Navigating Sensory Challenges of CPAP Mask for Autistic Users


Do you frequently feel tired during the day? Do you constantly wake up throughout the night, resulting in little accumulated sleep time overall?

You could be dealing with sleep apnea. Obstructive sleep apnea (OSA) is a sleep condition that causes fatty tissue to collapse on the airway during sleep, obstructing the healthy and steady flow of oxygen.

Navigating Sensory Challenges: Improving CPAP Mask Comfort for Autistic UsersPin

This can lead to persistent poor sleep quality, which can lead to a slew of frustrations during one’s waking life, particularly increased irritability and fatigue. 

This condition can be debilitating on its own, but it’s manageable with devices like continuous positive airway pressure masks. That said, if you’re a person with autism, treating this condition effectively can present itself with a lot of new challenges.

In particular, the sensory sensitivities commonly associated with autism can make using a CPAP machine—a common treatment for OSA—especially challenging. 

These challenges usually involve the mask’s design, leading to fewer sleep apnea symptoms but a heightened sense of discomfort that can lead to fewer hours of sleep.

If you want to enhance comfort while using a CPAP mask as an autistic person, here are five useful tips to help you navigate these sensory challenges and sleep more soundly.

1. Practice Wearing Your Mask When Awake

If you’ve recently been prescribed a CPAP mask, it’s a good idea to get used to it before you actually use it for its intended purpose. Wear the mask throughout the day during your free time, such as when you’re using your phone or watching TV. 

Get used to the sensations and pressures provided by the mask and try to get accustomed to it. If you aren’t comfortable with it yet during the first days, pace yourself accordingly. Gradually acclimatise to it until you can wear it for an hour or more without extreme discomfort.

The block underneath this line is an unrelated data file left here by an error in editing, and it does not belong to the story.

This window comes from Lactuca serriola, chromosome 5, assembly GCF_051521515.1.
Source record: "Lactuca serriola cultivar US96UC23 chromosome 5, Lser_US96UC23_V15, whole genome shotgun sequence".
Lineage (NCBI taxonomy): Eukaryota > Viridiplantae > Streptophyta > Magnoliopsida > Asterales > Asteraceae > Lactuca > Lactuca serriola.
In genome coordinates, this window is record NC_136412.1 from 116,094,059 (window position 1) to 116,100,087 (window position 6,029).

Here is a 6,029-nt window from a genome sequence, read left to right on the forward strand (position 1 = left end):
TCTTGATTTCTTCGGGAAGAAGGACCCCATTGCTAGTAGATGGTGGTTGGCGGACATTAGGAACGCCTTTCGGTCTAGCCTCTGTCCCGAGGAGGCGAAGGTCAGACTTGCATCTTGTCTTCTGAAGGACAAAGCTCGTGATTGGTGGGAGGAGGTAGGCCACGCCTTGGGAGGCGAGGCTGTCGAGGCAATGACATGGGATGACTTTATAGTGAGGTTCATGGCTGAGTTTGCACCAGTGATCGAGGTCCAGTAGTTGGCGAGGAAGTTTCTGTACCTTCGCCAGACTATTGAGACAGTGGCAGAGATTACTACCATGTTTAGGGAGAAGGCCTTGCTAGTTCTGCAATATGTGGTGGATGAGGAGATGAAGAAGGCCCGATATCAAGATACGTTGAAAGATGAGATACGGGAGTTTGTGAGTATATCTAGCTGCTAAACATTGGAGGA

Once you’re accustomed to the feel of the mask, lay down with it with the hose attached. Increase the duration of your wear time until you can sleep soundly with it. It takes patience, but consistency is key to getting you the results you need. 

Over time, you’ll likely feel used to the mask on your face, as well as the sensations that come out of the mask when you sleep. 

It’s important to be gentle to yourself and listen to what your body is telling you, so if you find it excruciatingly difficult to utilise the mask to its fullest potential, tell your doctor so that they can provide alternative treatment options.

2. Consider Switching Mask Types

Some masks are generally more intrusive than others, which can make for a more uncomfortable sleeping experience for people on the autism spectrum.

These are some of the popular CPAP mask types that you can find in the market:

  • Full-face mask: Covers mouth and nose.
  • Nasal mask: Covers nose exclusively.
  • Nasal pillows: Mask exclusively for nostrils.
  • Hybrid mask: Full-face and nasal masks in one.
  • Oral CPAP mask: Covers only the mouth area.
  • Total face mask: Covers the entire face.
  • Nasal prong mask: Covers nostrils with a non-intrusive design.
  • Nasal cradle mask: Lightweight mask that sits under the nose.

If you find your mask too hard to sleep in, then you should consider switching your mask type to something more suitable for you. Nasal pillows, nasal prong masks, and oral masks are especially ideal for people who easily experience discomfort when wearing a mask.

That said, be sure to talk with a sleep specialist to ensure that the CPAP mask you choose is still effective for your specific case of sleep apnea.

3. Use Desensitisation Techniques

It can be difficult to adapt to wearing a whole mask during rest, but you can perform techniques and habits to make the whole process easier.